Between the Lines: Hurling’s revolution years always worth revisiting
Denis Walsh’s 2005 book brilliantly detailed the sport’s most thrilling decade
Clare manager Ger Loughnane celebrates with fans after the victory over Galway in the 1995 All-Ireland hurling semi-final. Photograph: Lorraine O’Sullivan/Inpho
Unlike students snapping up multiple revision books, striving to extract every ounce of inspiration ahead of those pesky State exams, sports hacks are spared a similar hit in the pocket as the hurling summer comes back into focus. For those on the GAA beat awaiting the new season to commence, Hurling: The Revolution Years is their vade mecum.
Of course, the page-turner penned by Denis Walsh in 2005 isn’t just for those chasing the action and deadlines. The award-winning rundown of the decade nobody saw coming provides even those with a passing interest in the game with the inside details on how the status quo was flipped and shook and flipped over again. It’s a portal to those halcyon days, when emotion trumped skill and skill trumped tradition, when the injection of some rather colourful characters into the game left the pre-eminent powers in a sudden state of flux.
It’s all in there. From the days of the subordinates’ perpetual underachievement during the early 1990s, to their subsequent rise, and then back to the re-emergence of the heavyweights again.
When the hurling scene demanded a change of scenery, the teams of the ’90s delivered in spades. The triumvirate of Kilkenny, Tipperary and Cork had a sticky hold on the Liam MacCarthy Cup before the upheaval began to take shape.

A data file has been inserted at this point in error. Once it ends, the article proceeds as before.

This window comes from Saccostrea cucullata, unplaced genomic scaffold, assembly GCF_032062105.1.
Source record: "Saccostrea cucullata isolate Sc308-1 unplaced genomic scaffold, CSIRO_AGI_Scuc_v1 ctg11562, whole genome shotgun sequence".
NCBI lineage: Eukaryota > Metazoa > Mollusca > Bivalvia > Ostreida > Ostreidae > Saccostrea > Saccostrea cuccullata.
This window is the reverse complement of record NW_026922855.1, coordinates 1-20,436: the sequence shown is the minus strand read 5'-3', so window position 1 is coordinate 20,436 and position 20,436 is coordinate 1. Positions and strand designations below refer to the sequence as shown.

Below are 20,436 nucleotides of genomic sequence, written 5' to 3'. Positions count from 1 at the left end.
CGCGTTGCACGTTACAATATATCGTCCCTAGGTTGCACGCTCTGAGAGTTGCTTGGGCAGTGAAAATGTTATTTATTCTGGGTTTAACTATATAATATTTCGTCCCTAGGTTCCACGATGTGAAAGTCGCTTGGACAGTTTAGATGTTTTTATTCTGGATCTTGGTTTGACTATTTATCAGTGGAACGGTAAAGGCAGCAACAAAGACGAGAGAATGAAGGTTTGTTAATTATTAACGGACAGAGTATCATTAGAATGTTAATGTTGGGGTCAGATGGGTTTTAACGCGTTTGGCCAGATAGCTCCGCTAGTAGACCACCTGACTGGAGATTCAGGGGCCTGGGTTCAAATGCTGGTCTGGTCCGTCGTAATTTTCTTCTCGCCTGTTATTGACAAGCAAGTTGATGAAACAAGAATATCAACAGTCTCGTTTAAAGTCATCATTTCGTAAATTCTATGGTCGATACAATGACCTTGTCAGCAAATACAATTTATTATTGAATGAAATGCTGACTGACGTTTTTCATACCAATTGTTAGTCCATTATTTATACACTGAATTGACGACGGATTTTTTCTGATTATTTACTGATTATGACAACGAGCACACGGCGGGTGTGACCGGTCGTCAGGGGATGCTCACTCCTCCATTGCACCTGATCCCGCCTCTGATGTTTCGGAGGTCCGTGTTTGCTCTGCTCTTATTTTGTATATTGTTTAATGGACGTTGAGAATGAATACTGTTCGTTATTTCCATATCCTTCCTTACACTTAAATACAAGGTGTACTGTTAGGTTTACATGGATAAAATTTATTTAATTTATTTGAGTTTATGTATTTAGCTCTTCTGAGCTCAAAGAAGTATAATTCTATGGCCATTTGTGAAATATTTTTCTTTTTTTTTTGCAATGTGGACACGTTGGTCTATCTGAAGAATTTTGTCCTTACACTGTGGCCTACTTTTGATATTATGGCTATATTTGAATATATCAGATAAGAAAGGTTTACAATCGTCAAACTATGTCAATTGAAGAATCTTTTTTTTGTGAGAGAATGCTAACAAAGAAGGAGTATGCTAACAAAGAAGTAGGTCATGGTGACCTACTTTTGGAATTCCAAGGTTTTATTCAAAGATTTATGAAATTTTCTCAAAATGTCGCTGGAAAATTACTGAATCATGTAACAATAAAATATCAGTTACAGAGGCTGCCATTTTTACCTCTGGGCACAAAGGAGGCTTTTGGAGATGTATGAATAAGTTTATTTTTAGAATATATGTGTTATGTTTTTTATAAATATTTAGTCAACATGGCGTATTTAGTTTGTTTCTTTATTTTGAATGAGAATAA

Offaly and Galway had won titles in the 1980s but their emergence as serious contenders wasn’t exactly seen as an upheaval. Their triumphs weren’t fatal blows to the aristocracy. The great powers were still knocking about, and hadn’t lost any of their fear-inducing aura. Prior to the ’80s, there were only brief flirtations with sustained glory outside the ‘Big Three’.
As Walsh lays out early in his book: “Hurling was a divided society where the rich got richer and the poor were patronised with pennies of encouragement and pats on the head.”
The eccentric characters of the ’90s were unwilling to step into line though, disrupting the landscape in a way that will remain etched in the memory of anyone lucky enough to have experienced the spectacles.
Impressively, Walsh squeezes the decade-long drama into just over 300 pages, not missing the highlights but placing far more emphasis on the behind-the-scenes moments, of which there are too many to retain from just a single reading.
There are images of Johnny Pikington holding court in an Ennis hotel, bellowing out Sweet Caroline to the congregation of beery team-mates, unfazed, it seemed, by the hammering they had just received in a challenge game versus Clare. The 2000 championship was due to start the following month. By the end of the summer, they were in an All-Ireland decider.
There are snapshots of Clare training camps at Crusheen and Shannon that made Royal Marine training seem as tame as garden croquet. And there’s Wexford watching the newly-released Braveheart en route to games, switching it off before the beheading of William Wallace for fear “such an image might transmit the wrong message”.